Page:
My Top 21 of 2021

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After the roundup of what I read in 2021, with my apologies again for a dearth of reviews, here are my top 21 books.

21 – Mark (TNTC) by Eckhard Schnabel – an excellent and accessible commentary on Mark which opened up my view of this gospel, and proved an inspiring and joy-bringing read in the run-up to Christmas. I loved it because it pointed me to Jesus repeatedly, and didn’t mince words in interpretation.

20 – The World of the New Testament edited by Joel B. Green and Lee Martin McDonald – a good friend with an NT PhD recommended this as brilliant one stop shop for NT context. He was right. A brilliant compendium of knowledge on a whole bunch of stuff relevant to the study, preaching and reading of New Testament texts.

19 – The Culture of Theology by John Webster – profound, beautifully written theology. We need more people to write and think like Webster.

18 – Write Better by Andrew Le Peau – I love reading, and in order to read things, someone has to write them. In my day job as an editor, this is a book I wish more proposal-authors had read, and that I regularly recommend to people at all stages of the process. A superb book on writing.

17 – Jude and 2 Peter (NCCS) by Andrew Mbuwi – I like this commentary series, and this is an excellent shorter commentary on these two shorter (but vital) New Testament books. Recommended!

16 – Galatians by Craig Keener – Keener is a capable and brilliant exegete – with a genuinely scary reading ability. This doorstop on Galatians is excellent – if overkill for some uses. A significant chunk of it is bibliography!

15 – Prayer and Preaching by Karl Barth – a short book (I think perhaps originally two really short books) on two vital parts of the Christian life. Barth is profound on prayer, and I’d not really given him much thought on preaching before. A great shorter read.

14 – Creation and Fall by Dietrich Bonhoeffer – a genuinely brilliant and creative study of Genesis 1-3. For me, a gateway drug back in to Bonnhoeffer, who I’m intending to read more of this year.

13 – New Morning Mercies by Paul Tripp – in 2020 I started to use a 365 devotional alongside other devotional reading – this was my 2021 choice. Some quirky moments, but generally excellent and often absolutely spot on what I needed. Enjoyed the lovely leather Crossway edition – because book format matters.

12 – Piercing Leviathan by Eric Ortlund – this is an excellent entry in the NSBT series, and it is also a searing and searching look at Job and his suffering. I’d recommend it – even if you’d normally be wary of more academic style books. Ortlund writes well, wears his (ginormous) knowledge lightly, and opens up the Bible on this vital topic.

11 – Wonderfully Made by John Kleinig – a nicely produced hardback book from Lexham Press which contained a distinctly Lutheran theology of the body. Not perfect, but very, very good, extremely readable, and clear on what he thought about everything he touched on! Recommended.

10 – Silent Cries by Jonny and Joanna Ivey – a beautifully written, painful but vital little book. Whether you or someone you know has suffered baby loss, this is a book worth picking up.

9 – Between the Swastika and the Sickle by James Edwards – a strange but wonderful book, looking at the mysterious life of a New Testament scholar I’d not heard of before. A brilliant blend of academic biography, history, and Cold War thriller. From someone who’s commentary on Mark was the last thing I read by the author!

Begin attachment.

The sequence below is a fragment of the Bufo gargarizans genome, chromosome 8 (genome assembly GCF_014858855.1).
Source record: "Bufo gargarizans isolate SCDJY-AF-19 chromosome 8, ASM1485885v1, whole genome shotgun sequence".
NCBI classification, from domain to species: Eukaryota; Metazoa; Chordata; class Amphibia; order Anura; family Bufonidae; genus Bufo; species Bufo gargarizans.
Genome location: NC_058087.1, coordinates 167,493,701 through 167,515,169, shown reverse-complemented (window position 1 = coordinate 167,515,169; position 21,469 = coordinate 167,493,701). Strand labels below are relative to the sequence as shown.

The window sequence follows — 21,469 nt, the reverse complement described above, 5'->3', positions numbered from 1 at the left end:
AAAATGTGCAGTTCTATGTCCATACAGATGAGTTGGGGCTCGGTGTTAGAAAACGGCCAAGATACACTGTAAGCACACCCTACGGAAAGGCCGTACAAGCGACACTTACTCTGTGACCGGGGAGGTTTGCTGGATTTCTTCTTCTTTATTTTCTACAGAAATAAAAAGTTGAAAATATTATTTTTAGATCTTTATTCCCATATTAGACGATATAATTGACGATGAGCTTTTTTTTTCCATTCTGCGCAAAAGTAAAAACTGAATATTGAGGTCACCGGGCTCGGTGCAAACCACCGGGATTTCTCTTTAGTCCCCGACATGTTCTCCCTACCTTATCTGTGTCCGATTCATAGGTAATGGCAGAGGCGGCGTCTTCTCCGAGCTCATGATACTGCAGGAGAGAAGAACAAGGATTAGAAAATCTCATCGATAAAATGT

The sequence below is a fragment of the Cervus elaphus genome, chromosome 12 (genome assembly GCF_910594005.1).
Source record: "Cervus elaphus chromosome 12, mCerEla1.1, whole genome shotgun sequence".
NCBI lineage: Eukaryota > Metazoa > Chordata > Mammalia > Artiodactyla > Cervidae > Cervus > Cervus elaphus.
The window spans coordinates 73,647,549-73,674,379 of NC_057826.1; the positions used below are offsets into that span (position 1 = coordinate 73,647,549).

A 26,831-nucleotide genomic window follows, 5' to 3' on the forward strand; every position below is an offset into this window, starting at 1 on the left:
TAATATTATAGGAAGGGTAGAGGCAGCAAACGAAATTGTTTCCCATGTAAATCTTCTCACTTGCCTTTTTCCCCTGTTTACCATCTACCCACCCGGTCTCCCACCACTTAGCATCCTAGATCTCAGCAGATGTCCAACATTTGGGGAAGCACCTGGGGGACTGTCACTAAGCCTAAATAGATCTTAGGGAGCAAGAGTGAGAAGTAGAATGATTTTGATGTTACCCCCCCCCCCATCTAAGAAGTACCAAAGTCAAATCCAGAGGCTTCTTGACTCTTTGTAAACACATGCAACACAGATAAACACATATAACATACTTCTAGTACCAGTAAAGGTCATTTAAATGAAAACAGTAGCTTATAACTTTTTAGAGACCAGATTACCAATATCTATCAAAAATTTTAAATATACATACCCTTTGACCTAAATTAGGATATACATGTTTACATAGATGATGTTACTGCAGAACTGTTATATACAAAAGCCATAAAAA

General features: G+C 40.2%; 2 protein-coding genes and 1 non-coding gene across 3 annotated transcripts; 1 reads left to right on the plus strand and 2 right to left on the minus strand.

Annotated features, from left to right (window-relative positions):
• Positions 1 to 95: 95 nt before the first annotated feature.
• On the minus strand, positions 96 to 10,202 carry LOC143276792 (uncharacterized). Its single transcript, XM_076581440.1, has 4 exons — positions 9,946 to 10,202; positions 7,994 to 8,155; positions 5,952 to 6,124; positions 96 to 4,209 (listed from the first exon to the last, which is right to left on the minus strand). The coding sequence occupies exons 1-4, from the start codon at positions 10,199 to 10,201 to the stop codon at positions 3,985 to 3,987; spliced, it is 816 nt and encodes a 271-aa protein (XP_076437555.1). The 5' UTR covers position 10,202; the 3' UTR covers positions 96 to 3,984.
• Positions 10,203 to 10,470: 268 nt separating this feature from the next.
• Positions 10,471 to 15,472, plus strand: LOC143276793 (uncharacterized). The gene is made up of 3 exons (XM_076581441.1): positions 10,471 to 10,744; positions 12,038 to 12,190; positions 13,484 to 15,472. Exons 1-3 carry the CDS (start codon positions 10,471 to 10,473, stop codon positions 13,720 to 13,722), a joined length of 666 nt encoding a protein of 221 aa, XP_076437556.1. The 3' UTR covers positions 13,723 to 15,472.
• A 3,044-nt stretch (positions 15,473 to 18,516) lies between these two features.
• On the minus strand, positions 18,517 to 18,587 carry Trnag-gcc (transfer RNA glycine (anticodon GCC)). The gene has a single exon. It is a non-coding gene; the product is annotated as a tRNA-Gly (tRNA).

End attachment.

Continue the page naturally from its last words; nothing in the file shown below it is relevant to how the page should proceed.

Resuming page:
8 – The Bruised Reed by Richard Sibbes – a Puritan classic that I might read every year. This is the archetype of ‘deep devotion’, and a stirring little book.

7 – John Stott on Creation Care by Sam Berry and Laura Yoder – The only book on this list I edited – and that because I believe it is truly special. Berry and Yoder trace Stott’s journey from mild ambivalence to thinking that creation care is a key mark of Christian discipleship. Get it in ebook for yourself, or fully recyclable hardback.

6 – The Patient Ferment of the Early Church by Alan Kreider – lots of people have raved about this, and they were right. It sounds a strange pitch – a book about how patience was a key part of the Early Church’s growth – but it is meticulously researched, well written, and utterly fascinating. Also quite moving.

5 – Bavinck by James Eglinton – a masterclass in theological biography. Having read Bavinck’s Reformed Dogmatics in 2020, I wish I’d read this first.

4 – Embodied Hope by Kelly M. Kapic – an excellent short book on suffering that takes lots of things seriously. Kapic is an author I’m keen to read more of.

3 – Reordering Theological Reflection by Helen Collins – an absolutely brilliant book. Well written, iconoclastic in the best way by engaging robustly with the ideas of theological reflection and bringing the Bible into the conversation as authoritative. I loved it because it helped me make sense of some of my issues and concerns about aspects of my own theological education.

2 – Follow Me by John Valentine – this older (2009) book is a beautiful example of the importance of keeping things in print, rather than just hoping they go viral on publication day. Valentine paints an infectiously beautiful picture of following Jesus – and this is a book I will recommend to new Christians who can read, and older Christians who feel weary. Stunning.

Book of the Year – One of Them by Musa Okwonga – some books are designed to take you away from yourself. This is one of those. Okwonga was a black boy at Eton – and that’s perhaps the simplest possible hook for a book. Wonderfully written, deeply careful, and painfully revealing. I reread chunks of it the day after I finished it, and will go back to it again. The kind of small book that makes me think books are worthwhile. Brilliant.

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